General Motors Corp. and the Electric Power Research Institute, a consortium of over 30 electric utilities, recently announced a partnership to speed the commercialization of plug-in vehicles, the Detroit News reports.
The partnership will form six groups to tackle issues such as ensuring infrastructure is ready for vehicle charging, raising public awareness of electric vehicles and working with the government to ease the shift from fuel-powered cars to electric cars.
GM is planning to market two electric vehicles by late 2010, one with a 40-mile electric range and an SUV hybrid with about 10-mile electric range. The advantage of these electric-powered vehicles is costs, which GM estimates to be 1 cent per mile in off-peak periods and 2 cents at peak periods, compared with bout 14 cents per mile at $4 for a gallon of fuel.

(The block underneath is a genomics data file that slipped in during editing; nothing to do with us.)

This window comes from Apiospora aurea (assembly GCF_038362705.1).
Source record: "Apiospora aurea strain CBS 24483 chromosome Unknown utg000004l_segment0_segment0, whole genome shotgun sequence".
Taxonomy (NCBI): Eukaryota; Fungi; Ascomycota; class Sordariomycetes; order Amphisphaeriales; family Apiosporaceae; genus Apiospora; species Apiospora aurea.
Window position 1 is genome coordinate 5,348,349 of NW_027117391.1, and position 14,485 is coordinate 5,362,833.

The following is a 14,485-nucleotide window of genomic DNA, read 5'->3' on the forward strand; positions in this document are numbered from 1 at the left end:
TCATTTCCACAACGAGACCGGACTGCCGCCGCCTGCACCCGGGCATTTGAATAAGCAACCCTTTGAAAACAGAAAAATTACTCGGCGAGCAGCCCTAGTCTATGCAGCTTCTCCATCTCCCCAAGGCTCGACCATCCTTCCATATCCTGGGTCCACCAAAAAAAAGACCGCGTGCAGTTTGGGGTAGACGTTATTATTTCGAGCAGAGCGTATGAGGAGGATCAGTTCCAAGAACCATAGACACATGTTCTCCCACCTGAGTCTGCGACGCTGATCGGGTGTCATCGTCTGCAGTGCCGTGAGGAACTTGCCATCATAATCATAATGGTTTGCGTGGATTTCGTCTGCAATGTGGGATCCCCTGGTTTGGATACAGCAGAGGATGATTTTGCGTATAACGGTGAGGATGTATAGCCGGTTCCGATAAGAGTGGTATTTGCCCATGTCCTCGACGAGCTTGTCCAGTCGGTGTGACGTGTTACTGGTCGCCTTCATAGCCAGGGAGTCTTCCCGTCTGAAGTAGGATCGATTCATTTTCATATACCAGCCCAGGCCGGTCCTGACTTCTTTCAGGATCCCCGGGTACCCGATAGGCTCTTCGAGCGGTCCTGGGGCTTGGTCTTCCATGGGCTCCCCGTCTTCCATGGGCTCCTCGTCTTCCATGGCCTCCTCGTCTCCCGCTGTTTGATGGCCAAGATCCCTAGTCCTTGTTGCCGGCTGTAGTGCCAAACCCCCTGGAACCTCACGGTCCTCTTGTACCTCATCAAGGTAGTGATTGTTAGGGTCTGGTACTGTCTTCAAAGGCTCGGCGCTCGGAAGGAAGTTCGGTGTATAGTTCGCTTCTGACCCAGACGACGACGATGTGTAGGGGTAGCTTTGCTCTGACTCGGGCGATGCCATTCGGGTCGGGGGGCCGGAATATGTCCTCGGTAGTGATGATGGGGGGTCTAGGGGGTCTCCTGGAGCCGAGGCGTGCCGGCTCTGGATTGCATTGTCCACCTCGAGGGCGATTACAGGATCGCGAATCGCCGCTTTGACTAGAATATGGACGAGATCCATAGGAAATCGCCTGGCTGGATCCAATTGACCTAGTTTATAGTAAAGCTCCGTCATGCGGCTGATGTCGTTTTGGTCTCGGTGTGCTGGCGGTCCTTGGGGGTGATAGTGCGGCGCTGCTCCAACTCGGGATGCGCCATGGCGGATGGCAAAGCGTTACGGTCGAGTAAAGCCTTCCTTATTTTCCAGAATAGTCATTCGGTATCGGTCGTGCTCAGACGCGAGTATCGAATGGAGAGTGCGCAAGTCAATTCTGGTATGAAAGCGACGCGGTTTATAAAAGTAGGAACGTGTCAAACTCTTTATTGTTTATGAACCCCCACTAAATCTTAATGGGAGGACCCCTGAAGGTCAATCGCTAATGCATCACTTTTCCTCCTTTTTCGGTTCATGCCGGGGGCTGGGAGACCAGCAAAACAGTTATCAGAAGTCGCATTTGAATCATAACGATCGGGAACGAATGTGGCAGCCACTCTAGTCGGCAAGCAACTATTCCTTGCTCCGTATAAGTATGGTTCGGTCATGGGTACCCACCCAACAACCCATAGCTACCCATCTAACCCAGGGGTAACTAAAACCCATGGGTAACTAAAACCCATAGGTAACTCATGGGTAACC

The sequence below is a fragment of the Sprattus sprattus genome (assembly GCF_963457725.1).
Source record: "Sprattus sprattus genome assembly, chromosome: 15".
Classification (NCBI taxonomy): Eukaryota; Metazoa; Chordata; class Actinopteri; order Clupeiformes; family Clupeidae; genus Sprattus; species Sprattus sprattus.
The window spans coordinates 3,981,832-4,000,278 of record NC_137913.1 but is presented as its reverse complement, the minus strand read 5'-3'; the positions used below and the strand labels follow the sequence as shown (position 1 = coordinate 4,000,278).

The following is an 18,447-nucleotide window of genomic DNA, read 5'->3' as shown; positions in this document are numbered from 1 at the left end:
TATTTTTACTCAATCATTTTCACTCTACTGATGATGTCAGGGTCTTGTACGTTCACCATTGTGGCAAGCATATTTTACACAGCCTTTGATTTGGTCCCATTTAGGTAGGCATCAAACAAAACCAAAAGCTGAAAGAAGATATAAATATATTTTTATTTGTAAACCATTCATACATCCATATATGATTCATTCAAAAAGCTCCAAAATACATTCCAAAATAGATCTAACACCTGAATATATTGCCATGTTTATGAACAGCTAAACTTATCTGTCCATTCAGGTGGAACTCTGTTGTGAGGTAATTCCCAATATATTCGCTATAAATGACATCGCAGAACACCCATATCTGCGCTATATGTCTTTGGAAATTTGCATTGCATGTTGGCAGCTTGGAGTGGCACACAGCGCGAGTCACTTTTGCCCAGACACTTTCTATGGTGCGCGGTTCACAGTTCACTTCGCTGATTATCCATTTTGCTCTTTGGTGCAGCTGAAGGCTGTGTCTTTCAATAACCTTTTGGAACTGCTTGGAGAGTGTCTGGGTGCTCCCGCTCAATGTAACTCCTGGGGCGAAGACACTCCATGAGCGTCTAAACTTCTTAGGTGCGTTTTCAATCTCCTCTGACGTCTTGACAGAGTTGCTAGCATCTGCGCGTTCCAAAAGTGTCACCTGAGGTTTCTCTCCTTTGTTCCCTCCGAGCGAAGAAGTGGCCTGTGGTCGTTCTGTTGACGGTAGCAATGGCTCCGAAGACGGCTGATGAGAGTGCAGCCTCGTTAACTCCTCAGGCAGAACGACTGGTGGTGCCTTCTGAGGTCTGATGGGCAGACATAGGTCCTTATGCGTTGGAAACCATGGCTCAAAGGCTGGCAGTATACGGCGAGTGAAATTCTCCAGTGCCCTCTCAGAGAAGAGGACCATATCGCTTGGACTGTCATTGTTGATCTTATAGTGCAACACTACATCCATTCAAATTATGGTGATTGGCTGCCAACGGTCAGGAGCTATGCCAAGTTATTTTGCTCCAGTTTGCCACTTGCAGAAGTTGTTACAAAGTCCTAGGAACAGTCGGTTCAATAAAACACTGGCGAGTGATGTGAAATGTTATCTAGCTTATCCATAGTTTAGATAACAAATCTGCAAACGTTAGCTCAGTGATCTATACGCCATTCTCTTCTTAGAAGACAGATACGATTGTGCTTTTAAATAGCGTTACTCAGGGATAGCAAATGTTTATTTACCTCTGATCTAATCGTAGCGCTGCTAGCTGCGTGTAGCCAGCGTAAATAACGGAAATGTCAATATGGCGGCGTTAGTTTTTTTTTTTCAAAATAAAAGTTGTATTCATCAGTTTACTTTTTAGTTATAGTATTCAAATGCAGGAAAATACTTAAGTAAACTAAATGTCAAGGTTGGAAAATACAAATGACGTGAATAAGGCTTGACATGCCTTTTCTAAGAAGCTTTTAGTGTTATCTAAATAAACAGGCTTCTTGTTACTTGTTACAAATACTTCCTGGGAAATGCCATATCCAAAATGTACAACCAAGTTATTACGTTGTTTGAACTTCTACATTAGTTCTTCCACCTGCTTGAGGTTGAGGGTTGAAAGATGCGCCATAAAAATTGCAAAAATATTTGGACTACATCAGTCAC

Ford Motor Co. also launched an electric hybrid partnership with Johnson Controls to test a fleet of 20 plug-in hybrids due out on the roads by end of 2008.
While fuel alternative vehicles may seem attractive with today’s fuel prices, some consumers still cite battery concerns as a leading reason for not considering battery-electric and plug-in hybrid vehicles, according to a recent survey conducted by market research firm Synovate.